There remains the other direction, the anti-authoritarian one. A more conscious, difficult direction. Not so much because the objective situations determined by prevalently economic factors are in contrast with this kind of solution as because the active minority may not have the necessary faith in the masses that this solution requires, making them feel entitled, for the superior aims of the revolution, to put themselves in their place. It is here that the great incomprehension that we took up at the beginning of these pages lies. The superior aims of the revolution no longer exist when it is betrayed by the authoritarians, when the initial anti-authoritarian vision becomes compromise with governmental structures under the vestiges, let us say, of a dictatorship of the proletariat.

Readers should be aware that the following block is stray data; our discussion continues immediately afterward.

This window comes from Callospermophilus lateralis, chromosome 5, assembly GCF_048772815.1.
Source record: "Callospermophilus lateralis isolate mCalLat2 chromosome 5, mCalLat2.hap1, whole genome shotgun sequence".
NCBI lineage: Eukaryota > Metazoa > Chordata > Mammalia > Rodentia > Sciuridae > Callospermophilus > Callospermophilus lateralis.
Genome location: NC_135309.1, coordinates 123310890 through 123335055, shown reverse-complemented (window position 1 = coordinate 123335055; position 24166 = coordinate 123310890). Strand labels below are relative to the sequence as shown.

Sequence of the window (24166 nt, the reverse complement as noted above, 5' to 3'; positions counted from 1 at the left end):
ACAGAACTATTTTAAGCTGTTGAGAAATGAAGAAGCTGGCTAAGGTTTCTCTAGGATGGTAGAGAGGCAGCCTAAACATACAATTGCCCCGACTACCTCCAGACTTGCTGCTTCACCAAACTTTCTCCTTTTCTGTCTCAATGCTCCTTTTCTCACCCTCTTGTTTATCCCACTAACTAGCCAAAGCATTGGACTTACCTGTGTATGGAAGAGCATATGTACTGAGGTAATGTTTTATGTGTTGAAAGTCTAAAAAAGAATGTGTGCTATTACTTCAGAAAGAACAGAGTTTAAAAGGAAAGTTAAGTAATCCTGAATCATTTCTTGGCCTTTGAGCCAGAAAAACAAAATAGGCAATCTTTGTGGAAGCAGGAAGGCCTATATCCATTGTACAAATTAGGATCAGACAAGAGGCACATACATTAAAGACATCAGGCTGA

Unfortunately today in the present state of anti-bourgeois libertarian development with its flourishing of doctrines and pseudo-revolutionary tendencies, expectations of an immediate anti-authoritarian revolution do not appear favourable. In any case the conscious participation of forces within the liberation movement, their constant and documented actions in favour of an education to freedom, and their increasing opening towards the elimination of sectarianism, are all elements which will open the way to a libertarian presence and action within future anti-authoritarian revolutionary solutions. The post-revolutionary struggle of tomorrow will be even harder than that of today, but that must not scare us. The road to the real revolution could also pass through the authoritarian or pseudo-revolutionary one.